Due to my rather dramatic incarceration down the word mines, I have had little time for the Sevco saga recently.
Therefore, I am late to all of this dear reader.
I emerged this morning into the light under a foreign sky to the ongoing transfer window omnishambles.
Once more it would appear that the stenographers have acted in good (blind) faith.
At the start of this week, the award-winning chaps were confidently stating that Mr. Warburton would get the players he had identified.
These were Brentford midfielder Toumani Diagouraga and St Johnstone forward Michael O’Halloran.
Now the former has signed for Leeds and the latter played for the Perth men yesterday at Celtic Park.
In fairness there has been some action on the acquisition front by Sevco.
They have signed a backup goalie from Poland, who had been working as a fisherman, and a winger who bought out his contract at Doncaster.
Next season the squad will be further strengthened by two players from Accrington Stanley already signed on pre-contract deals.
That type of business certainly sends out a warning signal!
Although dear reader I am fashionably late to this story, one thing appears to have gone unreported.
If Mr. Warburton is to be finally provided with a …ahem… war chest then it will have to be borrowed.
That is because the funds cannot come from within the business which itself only survives due to external finance.
While I was in the dark trying to excavate a serviceable metaphor, Mr. David Weir stated that Sevco would continue to flex their financial muscles to bolster the squad.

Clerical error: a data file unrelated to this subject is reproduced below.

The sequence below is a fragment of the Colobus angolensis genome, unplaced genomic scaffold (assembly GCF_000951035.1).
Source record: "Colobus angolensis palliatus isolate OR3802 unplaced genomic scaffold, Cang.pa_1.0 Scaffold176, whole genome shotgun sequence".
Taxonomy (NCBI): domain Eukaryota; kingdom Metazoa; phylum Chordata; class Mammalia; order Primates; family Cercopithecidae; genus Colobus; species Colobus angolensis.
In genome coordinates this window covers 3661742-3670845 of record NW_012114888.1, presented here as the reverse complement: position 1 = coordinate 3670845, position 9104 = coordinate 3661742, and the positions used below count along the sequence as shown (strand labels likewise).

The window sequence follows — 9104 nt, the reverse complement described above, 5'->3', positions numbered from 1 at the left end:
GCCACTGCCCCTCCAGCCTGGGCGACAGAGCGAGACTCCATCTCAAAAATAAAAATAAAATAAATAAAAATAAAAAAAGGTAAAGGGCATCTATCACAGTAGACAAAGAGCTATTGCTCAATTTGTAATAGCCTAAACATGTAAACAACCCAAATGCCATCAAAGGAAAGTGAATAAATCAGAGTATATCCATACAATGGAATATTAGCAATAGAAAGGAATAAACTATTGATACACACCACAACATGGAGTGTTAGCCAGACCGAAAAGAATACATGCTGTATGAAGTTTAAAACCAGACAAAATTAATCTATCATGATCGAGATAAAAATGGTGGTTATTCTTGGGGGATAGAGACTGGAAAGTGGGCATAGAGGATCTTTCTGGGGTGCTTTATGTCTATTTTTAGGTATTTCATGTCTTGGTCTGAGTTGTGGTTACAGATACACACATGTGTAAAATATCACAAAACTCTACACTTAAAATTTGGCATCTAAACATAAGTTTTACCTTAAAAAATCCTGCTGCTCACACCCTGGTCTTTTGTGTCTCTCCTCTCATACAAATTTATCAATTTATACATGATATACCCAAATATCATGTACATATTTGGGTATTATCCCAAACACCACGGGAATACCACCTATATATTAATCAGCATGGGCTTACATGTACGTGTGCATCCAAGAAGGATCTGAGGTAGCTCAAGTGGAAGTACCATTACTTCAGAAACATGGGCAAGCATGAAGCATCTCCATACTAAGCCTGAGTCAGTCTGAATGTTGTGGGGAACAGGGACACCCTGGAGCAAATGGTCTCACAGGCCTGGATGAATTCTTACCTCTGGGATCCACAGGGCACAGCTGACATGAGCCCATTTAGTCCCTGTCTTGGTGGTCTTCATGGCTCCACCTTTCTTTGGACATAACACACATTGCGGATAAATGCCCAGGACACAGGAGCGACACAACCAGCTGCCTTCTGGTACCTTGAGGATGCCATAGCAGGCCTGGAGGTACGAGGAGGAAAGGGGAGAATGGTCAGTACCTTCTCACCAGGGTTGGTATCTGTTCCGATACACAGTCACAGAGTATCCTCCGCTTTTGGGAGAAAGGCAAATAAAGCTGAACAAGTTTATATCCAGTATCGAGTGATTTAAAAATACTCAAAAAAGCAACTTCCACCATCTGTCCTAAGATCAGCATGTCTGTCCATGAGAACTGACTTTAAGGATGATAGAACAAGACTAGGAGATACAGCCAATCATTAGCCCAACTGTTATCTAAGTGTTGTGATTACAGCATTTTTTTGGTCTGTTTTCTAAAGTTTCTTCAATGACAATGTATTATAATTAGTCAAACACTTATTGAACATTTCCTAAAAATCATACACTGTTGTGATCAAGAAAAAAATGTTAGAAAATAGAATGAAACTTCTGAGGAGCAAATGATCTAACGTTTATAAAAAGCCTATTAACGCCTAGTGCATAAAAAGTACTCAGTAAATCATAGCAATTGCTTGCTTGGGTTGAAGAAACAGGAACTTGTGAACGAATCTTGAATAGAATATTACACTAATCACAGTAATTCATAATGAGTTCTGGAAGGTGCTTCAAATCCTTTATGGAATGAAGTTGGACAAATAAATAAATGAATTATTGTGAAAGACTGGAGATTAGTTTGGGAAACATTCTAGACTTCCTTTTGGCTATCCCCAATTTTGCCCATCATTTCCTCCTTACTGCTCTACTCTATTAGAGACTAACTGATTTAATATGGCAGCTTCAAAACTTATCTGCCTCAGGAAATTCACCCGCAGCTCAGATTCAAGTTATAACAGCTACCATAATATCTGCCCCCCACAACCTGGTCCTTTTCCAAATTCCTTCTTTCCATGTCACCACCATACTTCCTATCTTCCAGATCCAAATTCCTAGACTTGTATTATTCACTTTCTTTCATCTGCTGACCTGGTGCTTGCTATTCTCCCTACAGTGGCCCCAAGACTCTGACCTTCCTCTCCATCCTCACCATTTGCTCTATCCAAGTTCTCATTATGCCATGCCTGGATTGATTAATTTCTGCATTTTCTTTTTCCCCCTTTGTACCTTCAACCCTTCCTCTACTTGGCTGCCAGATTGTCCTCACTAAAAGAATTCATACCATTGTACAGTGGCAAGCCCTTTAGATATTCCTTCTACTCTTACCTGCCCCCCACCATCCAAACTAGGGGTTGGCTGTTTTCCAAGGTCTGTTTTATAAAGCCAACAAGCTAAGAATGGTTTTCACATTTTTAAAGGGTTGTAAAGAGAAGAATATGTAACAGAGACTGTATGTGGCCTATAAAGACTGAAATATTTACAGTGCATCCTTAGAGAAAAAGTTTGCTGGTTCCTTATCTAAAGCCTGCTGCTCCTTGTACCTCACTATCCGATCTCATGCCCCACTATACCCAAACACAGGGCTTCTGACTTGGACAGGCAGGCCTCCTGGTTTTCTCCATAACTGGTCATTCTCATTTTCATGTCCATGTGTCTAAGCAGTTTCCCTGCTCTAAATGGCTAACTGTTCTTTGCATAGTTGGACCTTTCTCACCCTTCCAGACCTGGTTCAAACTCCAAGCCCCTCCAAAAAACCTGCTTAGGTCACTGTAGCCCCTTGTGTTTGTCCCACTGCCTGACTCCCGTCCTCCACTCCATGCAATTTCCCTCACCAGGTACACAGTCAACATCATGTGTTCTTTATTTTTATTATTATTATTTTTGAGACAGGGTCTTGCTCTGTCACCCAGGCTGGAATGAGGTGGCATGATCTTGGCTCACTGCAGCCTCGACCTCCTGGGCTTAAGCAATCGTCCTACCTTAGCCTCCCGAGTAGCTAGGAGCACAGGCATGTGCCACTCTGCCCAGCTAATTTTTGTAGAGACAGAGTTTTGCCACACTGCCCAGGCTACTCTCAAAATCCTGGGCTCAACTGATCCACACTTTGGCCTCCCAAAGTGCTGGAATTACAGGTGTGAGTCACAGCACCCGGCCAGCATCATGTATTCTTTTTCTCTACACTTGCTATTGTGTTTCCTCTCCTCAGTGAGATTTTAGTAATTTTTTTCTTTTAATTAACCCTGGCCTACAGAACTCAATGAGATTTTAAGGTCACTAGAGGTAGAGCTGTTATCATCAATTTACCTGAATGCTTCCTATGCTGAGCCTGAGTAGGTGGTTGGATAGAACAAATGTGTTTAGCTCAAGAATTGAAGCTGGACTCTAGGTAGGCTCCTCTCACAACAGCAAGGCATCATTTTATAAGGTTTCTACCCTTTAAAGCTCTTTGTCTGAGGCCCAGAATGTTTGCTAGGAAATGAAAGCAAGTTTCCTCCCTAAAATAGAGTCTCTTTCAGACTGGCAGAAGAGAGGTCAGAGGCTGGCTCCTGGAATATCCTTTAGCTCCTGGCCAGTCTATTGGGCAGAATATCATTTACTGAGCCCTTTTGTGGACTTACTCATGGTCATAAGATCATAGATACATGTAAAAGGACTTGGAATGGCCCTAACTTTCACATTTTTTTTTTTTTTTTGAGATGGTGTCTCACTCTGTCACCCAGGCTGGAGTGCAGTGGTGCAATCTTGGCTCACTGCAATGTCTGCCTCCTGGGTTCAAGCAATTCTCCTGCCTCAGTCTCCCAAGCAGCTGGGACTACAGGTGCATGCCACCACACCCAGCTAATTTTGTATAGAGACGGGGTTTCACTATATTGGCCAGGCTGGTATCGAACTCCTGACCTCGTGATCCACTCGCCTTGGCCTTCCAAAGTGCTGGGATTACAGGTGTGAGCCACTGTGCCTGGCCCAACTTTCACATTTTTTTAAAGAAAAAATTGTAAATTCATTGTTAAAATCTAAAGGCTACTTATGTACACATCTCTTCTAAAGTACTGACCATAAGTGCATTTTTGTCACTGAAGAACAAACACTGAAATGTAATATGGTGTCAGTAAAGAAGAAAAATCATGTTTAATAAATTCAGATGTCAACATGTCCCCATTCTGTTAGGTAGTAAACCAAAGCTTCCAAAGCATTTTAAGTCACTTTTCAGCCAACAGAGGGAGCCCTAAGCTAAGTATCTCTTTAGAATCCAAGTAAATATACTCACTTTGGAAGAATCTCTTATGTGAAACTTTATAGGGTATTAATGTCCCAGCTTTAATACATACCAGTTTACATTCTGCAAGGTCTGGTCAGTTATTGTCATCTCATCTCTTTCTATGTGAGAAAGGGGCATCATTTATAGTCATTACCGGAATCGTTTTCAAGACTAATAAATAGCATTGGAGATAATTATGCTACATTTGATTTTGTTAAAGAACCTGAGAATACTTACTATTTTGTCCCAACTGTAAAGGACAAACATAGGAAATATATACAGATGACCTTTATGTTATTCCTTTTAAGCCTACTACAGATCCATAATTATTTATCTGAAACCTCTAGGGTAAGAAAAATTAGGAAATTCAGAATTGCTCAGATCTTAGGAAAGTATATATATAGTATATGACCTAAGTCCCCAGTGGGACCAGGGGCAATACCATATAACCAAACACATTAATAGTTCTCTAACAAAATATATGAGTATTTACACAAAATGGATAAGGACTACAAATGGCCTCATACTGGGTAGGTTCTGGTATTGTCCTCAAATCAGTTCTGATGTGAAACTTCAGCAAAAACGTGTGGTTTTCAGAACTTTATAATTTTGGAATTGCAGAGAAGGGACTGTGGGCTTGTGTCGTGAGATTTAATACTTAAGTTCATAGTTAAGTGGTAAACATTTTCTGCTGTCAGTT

According to Mr. Warburton’s loyal lieutenant, it would appear that they are still in the market for free players.
Of course, bringing in a loan player can cost the receiving club a portion of the player’s salary and living expenses.
I am told that there is a story to be unearthed apropos the return to White Hart Lane by Nathan Oduwa.
As regular readers here will know the Sevco script writing team are consistently at the top of their game.
Indeed,the story line for this transfer window could not get any more engaging for the audience if they had Mr. Warburton quietly sounding out Newcastle United for some loan players.
Of course, that would be preposterous…
Like all good scripts the Sevco screenplay has to remain faithful to the central premise of the drama.
This four-year-old spin-off series is about a loss making business without a credit line from bank.
The original drama about Rangers was killed off in 2012.
Sevco borrows a lot from the original Ibrox drama.
In fact, Sevco borrows a lot, and that can be costly.
Indeed, one of my number crunching buddies pointed out the following to me:
“Looking at the recent announcement that RIFC has raised £6.5 m in loan facilities, it is worthwhile considering what the financial cost could be. Ordinarily loans that are secured against assets like a house, for example, would attract an interest rate of 3% to 5% p.a. I would expect that there is some security in place over most of the assets of RIFC, where Edmiston House and the car park are unencumbered. However, with the criminal court cases pending, and prospect that some of the other assets may not be saleable, a more commercial charge is more appropriate. An interest charge for a loss-making company without any bank credit facilities is likely to be in the region of 15%-20% per annum.
“Assuming the directors have provided £1.5m, and the £5m is raised on a commercial basis from the Hong Kong financiers, this would cost between £750k to £1million per annum.”
Hmmm, at least £750k?
Well, I would call that the guts of a million!